3.71 ADHA conducted assessments of shared cyber security risks but did not appear to focus on potential consequences to vendors, healthcare providers and healthcare recipients. Shared risk assessments considered all key stakeholder groups — the NIO, Services Australia, software and mobile application vendors, healthcare providers and healthcare recipients — however primarily focused on consequences to the ADHA itself and the in-house technical ICT controls and treatments protecting core infrastructure.

Software vendor shared risk

3.72 ADHA’s end-to-end security review in 2016 recommended accreditation for contracted service providers of healthcare provider organisations, such as software vendors of clinical information systems. ADHA rejected this recommendation on the basis that it ‘presents several challenges’ including the additional burden to vendors and potential for reputational damage.

3.73 The IRAP security assessment in 2017 stated that ISM compliance should be considered a minimum acceptable standard for the My Health Record system — as an ICT environment with service-oriented architecture and extensive access by third party software. The IRAP assessment also stated that software products and services used by healthcare providers and recipients, including mobile applications, are an area of risk that needs to be carefully monitored as part of the supply chain managed by ADHA as the System Operator.

3.74 ADHA did not assess, certify or accredit the ISM compliance of third party software and systems connected to the My Health Record system. This included clinical software that gives healthcare providers access to multiple health records, and mobile applications for healthcare recipients. Instead, software vendors must complete a Conformance Vendor Declaration Form and a ‘deed poll’ that warrants their conformance testing against requirements set by ADHA. Mobile application vendors must sign a Portal Operator Registration Agreement that details their responsibilities and obligations.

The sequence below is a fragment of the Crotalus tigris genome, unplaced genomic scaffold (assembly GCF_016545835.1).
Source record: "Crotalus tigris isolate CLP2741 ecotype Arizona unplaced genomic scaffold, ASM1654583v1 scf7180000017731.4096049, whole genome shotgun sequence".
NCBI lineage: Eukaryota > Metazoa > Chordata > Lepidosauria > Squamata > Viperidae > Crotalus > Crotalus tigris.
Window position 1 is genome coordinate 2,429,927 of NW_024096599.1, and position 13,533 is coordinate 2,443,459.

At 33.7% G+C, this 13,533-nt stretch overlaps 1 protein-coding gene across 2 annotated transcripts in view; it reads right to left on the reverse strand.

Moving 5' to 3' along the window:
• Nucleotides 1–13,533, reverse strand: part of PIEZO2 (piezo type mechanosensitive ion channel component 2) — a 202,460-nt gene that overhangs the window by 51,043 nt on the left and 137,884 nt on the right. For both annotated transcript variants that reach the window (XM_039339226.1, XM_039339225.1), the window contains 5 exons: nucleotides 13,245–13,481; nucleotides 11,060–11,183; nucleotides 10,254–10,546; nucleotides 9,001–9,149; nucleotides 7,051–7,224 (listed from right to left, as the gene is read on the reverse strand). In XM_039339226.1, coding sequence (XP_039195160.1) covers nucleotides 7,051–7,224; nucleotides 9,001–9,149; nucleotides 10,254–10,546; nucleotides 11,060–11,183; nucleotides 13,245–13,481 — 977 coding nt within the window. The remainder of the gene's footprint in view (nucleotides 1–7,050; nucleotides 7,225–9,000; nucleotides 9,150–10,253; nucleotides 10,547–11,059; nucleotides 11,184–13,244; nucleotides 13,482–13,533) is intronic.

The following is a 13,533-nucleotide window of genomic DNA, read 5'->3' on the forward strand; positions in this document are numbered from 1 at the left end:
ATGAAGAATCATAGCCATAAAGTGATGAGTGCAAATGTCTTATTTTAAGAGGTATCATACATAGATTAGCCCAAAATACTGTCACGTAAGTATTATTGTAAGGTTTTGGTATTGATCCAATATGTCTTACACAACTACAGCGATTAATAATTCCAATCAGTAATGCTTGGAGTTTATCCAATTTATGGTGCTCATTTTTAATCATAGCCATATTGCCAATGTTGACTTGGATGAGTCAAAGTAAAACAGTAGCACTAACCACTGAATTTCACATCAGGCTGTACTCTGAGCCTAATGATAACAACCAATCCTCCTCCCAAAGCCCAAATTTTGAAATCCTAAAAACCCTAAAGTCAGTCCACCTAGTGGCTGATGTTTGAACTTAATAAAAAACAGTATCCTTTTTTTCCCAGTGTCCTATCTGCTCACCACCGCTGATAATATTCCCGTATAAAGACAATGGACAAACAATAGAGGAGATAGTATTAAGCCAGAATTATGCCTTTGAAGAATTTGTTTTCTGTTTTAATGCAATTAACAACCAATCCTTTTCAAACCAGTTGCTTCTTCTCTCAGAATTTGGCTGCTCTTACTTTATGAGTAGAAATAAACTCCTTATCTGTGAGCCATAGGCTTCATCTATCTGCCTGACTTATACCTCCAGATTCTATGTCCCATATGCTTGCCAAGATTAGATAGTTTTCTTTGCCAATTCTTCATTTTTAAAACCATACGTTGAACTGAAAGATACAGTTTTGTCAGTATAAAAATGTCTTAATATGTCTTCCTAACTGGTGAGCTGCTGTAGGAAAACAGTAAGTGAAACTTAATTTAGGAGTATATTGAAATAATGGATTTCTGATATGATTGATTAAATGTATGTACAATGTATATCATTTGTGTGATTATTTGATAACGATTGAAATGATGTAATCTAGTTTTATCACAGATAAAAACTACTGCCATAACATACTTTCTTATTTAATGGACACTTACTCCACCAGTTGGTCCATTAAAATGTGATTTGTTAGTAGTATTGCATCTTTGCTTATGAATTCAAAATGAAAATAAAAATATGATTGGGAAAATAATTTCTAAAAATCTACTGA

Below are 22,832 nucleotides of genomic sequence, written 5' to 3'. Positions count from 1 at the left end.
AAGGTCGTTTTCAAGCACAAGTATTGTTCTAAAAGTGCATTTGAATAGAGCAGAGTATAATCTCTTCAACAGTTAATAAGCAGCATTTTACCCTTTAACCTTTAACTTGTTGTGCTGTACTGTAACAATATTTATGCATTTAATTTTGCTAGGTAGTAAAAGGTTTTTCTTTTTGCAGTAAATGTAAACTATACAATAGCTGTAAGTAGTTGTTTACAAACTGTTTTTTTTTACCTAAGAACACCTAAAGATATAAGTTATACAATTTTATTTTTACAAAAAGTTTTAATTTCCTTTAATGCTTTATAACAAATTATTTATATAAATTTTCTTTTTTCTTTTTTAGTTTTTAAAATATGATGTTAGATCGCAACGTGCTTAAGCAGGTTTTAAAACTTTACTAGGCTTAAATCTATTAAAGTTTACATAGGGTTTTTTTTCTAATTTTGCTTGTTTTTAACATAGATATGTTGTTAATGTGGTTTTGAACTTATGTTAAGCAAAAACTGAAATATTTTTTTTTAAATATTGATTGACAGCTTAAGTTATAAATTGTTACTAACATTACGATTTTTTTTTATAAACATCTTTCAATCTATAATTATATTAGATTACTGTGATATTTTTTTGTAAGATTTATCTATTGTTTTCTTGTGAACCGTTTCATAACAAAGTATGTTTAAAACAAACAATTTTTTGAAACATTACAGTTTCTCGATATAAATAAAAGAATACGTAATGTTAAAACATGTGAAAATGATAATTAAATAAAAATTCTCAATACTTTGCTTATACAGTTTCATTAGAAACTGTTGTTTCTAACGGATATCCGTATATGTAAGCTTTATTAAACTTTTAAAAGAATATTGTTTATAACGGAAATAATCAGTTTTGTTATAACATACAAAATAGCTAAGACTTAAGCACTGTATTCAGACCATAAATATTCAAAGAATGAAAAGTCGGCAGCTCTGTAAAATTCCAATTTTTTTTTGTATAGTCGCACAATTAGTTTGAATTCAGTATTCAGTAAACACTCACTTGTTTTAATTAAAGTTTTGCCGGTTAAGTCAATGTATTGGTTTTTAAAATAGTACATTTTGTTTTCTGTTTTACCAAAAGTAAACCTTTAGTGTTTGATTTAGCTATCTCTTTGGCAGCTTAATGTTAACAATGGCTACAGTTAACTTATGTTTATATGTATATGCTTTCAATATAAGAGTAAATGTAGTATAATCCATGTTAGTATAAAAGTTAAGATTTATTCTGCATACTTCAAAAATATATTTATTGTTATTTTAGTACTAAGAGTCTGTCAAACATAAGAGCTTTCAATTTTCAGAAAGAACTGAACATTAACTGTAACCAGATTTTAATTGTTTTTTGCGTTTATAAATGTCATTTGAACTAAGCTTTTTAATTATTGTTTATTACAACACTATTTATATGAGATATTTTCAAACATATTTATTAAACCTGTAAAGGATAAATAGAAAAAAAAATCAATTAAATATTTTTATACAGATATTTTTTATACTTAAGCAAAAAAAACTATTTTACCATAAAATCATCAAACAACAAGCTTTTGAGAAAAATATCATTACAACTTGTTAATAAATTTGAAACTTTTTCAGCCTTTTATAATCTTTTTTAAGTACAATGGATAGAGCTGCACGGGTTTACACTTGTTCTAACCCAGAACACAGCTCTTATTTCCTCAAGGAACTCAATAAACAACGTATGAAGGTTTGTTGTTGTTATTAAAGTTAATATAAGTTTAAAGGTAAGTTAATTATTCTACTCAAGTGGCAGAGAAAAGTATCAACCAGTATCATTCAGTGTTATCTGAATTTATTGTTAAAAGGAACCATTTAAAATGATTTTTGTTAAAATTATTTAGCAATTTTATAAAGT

3.75 The decision to not assess, certify or accredit the ISM compliance of third party software and systems — as required by the PSPF — limited ADHA’s assurance over the cyber security risks of the My Health Record system.65 An ISM assessment, certification and accreditation approach would provide a rigorous system for ADHA to understand and manage cyber security risks from third party software, but any assurance process must be balanced against disincentives to register and use the system.

Recommendation no.3

3.76 ADHA develop an assurance framework for third party software connecting to the My Health Record system — including clinical software and mobile applications — in accordance with the Information Security Manual.

Australian Digital Health Agency response: Agreed.

3.77 An assurance framework exists for systems (including clinical software and mobile applications) connecting to the Healthcare Identifiers Service and the My Health Record system, including processes to confirm conformance. The Agency will review the standards that apply to these systems, and alignment with the Information Security Manual. We will work with industry to update the assurance framework as required.

Healthcare provider organisation shared risk